Miller's Batman is not so charitably driven, which creates an engaging schism between his version of Batman and Wein's. Yes, Miller's Batman through "Year One" does cling to the hope of creating a better city through his crusade, but his is a more tentative climb towards that notion. Wein's is a Batman who, basically from the outset, is driven by the hope of his mission. He may question and doubt, but he emerges full-force, bolstered by an optimism Miller's Batman has either not yet discovered or determined does not exist. Miller's Batman doesn’t appear to "love" Gotham in the same way Wein's narrative notes his Batman does; he's afraid of what the city has become, and he elects to turn that fear inside out to make others a little less scared.

This isn't to indicate Wein’s version of the character isn't worth analyzing. I was actually surprised by the depth with which he molded Batman and his assorted cast–the notion Bruce originally determined to be a policeman is a tantalizing thought and makes more logical sense than the cape and cowl routine he later embraces; Robin briefly wrestles with his place at Batman's side, momentarily miffed at the normal childhood and adolescence he has been asked to sacrifice for his mentor's cause. Moments such as these can sometimes feel too brief, but they tap at the imagination and ask one to wonder about how these facets could be more emphatically explored.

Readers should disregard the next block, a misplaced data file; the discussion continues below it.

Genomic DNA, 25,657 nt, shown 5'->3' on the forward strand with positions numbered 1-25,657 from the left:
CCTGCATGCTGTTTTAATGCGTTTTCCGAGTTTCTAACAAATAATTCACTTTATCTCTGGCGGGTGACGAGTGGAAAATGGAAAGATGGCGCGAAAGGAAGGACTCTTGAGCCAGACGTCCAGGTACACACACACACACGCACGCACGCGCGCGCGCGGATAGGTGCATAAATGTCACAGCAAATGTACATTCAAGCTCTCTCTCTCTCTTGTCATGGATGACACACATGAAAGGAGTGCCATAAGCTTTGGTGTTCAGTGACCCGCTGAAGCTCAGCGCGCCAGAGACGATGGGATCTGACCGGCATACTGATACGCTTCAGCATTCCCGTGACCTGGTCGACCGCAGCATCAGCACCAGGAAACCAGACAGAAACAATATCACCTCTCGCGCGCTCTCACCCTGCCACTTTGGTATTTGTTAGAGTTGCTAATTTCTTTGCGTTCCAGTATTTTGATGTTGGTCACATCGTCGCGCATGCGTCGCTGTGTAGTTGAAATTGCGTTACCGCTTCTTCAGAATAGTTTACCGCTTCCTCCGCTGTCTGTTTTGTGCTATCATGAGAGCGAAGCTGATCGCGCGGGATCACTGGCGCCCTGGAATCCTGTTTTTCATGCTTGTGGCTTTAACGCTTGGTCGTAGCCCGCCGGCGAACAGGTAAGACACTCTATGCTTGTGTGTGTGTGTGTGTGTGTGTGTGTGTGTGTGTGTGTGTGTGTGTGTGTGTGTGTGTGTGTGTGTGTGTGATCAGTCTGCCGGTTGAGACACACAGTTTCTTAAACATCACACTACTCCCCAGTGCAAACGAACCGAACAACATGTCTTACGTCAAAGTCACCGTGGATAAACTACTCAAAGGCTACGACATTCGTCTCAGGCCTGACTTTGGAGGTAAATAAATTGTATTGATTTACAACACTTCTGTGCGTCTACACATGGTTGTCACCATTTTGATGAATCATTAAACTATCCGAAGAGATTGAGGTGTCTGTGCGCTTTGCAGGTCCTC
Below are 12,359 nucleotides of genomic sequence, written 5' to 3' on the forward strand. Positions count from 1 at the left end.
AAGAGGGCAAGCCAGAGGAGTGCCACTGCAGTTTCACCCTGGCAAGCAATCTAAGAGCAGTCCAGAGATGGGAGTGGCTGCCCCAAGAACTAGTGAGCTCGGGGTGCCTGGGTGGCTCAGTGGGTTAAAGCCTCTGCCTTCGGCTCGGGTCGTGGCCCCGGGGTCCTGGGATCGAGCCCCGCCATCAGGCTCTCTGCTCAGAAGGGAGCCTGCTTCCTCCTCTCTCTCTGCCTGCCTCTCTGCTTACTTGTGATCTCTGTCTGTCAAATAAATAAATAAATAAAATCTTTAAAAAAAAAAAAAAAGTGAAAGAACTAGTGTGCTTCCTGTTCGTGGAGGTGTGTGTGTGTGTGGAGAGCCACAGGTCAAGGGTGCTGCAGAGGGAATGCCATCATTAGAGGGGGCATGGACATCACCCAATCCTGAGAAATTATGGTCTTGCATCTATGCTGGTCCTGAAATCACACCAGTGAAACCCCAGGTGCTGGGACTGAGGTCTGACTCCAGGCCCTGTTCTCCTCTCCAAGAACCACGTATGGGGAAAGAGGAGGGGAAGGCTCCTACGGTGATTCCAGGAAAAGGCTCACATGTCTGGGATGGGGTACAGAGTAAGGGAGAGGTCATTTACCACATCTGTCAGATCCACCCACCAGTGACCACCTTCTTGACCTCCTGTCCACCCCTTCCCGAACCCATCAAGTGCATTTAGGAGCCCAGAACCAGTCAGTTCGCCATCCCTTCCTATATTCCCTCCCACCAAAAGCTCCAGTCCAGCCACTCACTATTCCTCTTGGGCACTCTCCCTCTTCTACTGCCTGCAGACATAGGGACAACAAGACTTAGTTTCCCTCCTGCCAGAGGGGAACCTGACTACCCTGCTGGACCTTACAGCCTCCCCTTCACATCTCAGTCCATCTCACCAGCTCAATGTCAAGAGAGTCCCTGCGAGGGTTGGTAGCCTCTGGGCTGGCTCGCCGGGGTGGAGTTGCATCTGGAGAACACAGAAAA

Yes, this series can show its age, and there are elements which leave Untold Legend a far cry from the more adept explorations of Batman's origin seen in "Year One," Batman: Earth One, or even Batman: Zero Year. But this is a noble attempt to wrangle all the scattered pieces of Batman lore and bring them into one narrative, backed by an underlying mystery engaging enough to keep the story from feeling like just a list of important historical moments. Honestly, my biggest complaint is this slim volume isn't in color…which, when given all the good it accomplishes, is only a sliver of gray mixed in with the black-and-white.

—Tags: 1980s, 1980, Batman, DC Comics, Distinguished Critique, Jim Aparo, John Byrne, Len Wein, , Robin

Also read Nathan's blogs at Geeks Under Grace and HubPages.